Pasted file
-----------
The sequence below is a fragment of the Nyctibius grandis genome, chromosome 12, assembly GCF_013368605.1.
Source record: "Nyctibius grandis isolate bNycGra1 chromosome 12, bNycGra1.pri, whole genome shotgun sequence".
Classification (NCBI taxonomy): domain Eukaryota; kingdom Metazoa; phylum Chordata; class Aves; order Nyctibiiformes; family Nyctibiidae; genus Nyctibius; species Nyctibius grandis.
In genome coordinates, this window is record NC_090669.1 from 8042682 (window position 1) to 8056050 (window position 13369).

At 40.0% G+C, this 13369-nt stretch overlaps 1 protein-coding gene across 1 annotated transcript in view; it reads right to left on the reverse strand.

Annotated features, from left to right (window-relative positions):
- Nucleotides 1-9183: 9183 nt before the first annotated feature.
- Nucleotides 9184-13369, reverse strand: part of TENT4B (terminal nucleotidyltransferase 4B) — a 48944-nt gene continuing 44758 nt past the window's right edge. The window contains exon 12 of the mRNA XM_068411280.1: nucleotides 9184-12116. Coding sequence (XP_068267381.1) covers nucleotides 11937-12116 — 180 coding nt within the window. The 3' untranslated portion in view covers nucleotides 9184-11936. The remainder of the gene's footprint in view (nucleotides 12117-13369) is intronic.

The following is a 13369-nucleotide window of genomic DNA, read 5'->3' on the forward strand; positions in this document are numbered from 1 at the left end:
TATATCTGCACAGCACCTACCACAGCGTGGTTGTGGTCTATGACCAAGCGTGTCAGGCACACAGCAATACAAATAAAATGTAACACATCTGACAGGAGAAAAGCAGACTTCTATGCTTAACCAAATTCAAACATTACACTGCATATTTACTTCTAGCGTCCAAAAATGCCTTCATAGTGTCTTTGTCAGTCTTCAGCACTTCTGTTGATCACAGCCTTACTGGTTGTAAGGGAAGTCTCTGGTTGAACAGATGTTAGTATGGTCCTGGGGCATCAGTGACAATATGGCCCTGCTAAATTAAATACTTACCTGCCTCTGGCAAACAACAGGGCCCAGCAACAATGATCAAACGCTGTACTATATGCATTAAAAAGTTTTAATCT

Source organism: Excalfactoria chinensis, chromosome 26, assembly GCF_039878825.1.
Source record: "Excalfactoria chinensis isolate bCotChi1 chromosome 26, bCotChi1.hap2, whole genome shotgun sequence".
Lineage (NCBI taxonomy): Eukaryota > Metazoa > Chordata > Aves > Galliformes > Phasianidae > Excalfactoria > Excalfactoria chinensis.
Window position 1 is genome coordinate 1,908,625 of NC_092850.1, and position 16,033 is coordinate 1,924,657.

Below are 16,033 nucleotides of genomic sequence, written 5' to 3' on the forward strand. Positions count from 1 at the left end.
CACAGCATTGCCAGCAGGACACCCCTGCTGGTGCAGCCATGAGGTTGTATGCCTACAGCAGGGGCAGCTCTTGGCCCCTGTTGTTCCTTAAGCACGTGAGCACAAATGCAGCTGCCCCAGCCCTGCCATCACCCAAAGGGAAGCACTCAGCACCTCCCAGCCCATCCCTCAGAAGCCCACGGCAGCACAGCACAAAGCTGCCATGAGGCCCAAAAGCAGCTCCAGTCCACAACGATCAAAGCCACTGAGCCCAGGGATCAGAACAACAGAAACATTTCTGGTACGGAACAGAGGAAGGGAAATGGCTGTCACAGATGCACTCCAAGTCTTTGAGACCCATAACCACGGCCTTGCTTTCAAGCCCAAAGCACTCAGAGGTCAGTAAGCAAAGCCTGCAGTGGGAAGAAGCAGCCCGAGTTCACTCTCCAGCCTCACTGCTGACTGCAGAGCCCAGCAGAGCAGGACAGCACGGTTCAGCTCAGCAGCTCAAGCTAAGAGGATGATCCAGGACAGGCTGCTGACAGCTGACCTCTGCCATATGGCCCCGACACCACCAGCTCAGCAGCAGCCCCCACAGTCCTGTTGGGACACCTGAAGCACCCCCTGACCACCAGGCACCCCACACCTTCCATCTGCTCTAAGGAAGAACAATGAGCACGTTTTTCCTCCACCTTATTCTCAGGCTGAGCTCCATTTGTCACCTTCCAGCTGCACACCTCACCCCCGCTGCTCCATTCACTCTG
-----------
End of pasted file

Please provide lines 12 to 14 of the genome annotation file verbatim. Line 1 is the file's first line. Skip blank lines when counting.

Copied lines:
Source record: "Excalfactoria chinensis isolate bCotChi1 chromosome 26, bCotChi1.hap2, whole genome shotgun sequence".
Lineage (NCBI taxonomy): Eukaryota > Metazoa > Chordata > Aves > Galliformes > Phasianidae > Excalfactoria > Excalfactoria chinensis.
Window position 1 is genome coordinate 1,908,625 of NC_092850.1, and position 16,033 is coordinate 1,924,657.